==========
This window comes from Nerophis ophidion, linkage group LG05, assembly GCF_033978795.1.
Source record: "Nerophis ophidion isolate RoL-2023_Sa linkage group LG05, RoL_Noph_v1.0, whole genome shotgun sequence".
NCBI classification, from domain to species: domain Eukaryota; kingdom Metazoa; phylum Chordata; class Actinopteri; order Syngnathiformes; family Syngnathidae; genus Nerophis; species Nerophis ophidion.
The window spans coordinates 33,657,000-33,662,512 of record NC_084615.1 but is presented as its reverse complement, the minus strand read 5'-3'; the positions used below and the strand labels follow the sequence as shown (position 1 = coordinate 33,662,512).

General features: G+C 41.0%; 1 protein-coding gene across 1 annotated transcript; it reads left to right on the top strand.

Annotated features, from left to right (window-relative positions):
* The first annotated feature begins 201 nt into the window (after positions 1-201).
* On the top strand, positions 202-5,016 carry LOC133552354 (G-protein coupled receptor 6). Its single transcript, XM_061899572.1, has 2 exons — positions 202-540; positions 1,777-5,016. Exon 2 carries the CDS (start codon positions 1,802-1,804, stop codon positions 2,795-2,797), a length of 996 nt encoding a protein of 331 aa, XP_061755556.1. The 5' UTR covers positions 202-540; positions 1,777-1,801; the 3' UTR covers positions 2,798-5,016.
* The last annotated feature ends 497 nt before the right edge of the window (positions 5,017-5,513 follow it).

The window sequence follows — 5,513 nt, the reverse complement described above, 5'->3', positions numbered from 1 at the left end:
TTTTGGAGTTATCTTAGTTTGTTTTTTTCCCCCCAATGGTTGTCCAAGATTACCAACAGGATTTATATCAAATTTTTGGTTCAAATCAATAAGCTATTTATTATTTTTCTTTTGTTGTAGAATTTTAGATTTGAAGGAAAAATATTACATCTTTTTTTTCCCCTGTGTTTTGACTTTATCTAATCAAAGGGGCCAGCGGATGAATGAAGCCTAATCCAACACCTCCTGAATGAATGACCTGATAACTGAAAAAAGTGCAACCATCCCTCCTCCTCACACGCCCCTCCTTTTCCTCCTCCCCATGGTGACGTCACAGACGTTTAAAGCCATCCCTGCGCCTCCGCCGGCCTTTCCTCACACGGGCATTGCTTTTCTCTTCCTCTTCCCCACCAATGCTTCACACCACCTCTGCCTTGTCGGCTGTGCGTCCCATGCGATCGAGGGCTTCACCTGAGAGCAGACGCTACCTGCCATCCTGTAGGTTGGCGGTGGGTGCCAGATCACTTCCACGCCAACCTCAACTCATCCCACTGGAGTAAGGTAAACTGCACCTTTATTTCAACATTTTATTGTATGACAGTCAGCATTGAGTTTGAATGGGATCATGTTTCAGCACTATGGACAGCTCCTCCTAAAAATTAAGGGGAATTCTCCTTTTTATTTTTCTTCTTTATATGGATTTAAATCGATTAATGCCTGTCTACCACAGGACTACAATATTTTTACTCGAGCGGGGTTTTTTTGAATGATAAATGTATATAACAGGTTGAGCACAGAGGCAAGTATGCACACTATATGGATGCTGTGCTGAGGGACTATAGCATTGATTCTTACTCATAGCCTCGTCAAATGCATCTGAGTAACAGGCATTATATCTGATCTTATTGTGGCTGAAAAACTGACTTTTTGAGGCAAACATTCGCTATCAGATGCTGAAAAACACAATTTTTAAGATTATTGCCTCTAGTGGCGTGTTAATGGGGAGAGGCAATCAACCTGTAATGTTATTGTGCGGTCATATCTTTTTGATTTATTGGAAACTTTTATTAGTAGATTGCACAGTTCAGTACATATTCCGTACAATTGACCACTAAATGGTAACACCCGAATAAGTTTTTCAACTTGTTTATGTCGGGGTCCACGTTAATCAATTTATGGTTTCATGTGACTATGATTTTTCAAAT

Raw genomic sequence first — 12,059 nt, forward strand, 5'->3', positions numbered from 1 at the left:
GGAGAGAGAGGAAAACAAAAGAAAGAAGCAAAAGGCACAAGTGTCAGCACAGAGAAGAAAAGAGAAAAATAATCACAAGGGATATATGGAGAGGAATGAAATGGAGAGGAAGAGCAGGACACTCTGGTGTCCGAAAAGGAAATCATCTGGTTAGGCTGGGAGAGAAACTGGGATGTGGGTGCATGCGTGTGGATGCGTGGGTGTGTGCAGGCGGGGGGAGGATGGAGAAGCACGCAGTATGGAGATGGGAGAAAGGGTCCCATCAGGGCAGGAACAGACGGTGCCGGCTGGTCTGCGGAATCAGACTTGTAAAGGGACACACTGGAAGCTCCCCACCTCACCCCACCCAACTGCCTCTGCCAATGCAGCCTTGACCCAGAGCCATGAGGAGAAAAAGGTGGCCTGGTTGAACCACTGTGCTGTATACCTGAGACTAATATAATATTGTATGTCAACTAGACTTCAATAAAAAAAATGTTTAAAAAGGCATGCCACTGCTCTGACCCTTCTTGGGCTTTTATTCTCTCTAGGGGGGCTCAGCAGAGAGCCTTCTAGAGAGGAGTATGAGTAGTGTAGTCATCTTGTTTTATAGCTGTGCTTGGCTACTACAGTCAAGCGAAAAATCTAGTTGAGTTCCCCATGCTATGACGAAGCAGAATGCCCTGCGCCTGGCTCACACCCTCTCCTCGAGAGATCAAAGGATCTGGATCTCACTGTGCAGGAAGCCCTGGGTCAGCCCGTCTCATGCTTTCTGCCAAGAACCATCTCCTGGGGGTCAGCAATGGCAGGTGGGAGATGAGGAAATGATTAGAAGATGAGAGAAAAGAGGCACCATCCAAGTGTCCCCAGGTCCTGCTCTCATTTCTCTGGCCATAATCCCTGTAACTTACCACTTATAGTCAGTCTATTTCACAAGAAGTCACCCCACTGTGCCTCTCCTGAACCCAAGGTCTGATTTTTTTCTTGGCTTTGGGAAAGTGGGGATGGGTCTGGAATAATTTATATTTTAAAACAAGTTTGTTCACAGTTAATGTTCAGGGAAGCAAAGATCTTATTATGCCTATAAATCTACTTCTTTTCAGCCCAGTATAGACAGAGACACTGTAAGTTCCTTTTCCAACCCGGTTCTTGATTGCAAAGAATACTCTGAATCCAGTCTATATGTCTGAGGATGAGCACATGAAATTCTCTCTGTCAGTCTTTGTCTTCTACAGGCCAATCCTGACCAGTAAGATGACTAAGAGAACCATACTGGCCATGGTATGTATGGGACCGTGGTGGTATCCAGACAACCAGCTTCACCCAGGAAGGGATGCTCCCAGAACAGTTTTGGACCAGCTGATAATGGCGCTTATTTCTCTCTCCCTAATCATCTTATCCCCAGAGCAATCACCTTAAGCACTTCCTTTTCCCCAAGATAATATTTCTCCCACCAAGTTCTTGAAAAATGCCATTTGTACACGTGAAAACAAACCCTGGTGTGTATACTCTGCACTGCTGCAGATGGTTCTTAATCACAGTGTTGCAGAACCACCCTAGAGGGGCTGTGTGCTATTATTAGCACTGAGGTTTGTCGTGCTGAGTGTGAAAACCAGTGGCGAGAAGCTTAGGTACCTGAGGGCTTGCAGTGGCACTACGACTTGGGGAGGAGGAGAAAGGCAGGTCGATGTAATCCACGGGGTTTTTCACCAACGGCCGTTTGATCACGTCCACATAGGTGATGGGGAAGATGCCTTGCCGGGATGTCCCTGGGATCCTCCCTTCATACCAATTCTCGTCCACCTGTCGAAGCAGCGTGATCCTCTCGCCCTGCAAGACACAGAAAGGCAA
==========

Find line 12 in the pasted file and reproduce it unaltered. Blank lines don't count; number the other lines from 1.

Raw genomic sequence first — 12,059 nt, forward strand, 5'->3', positions numbered from 1 at the left: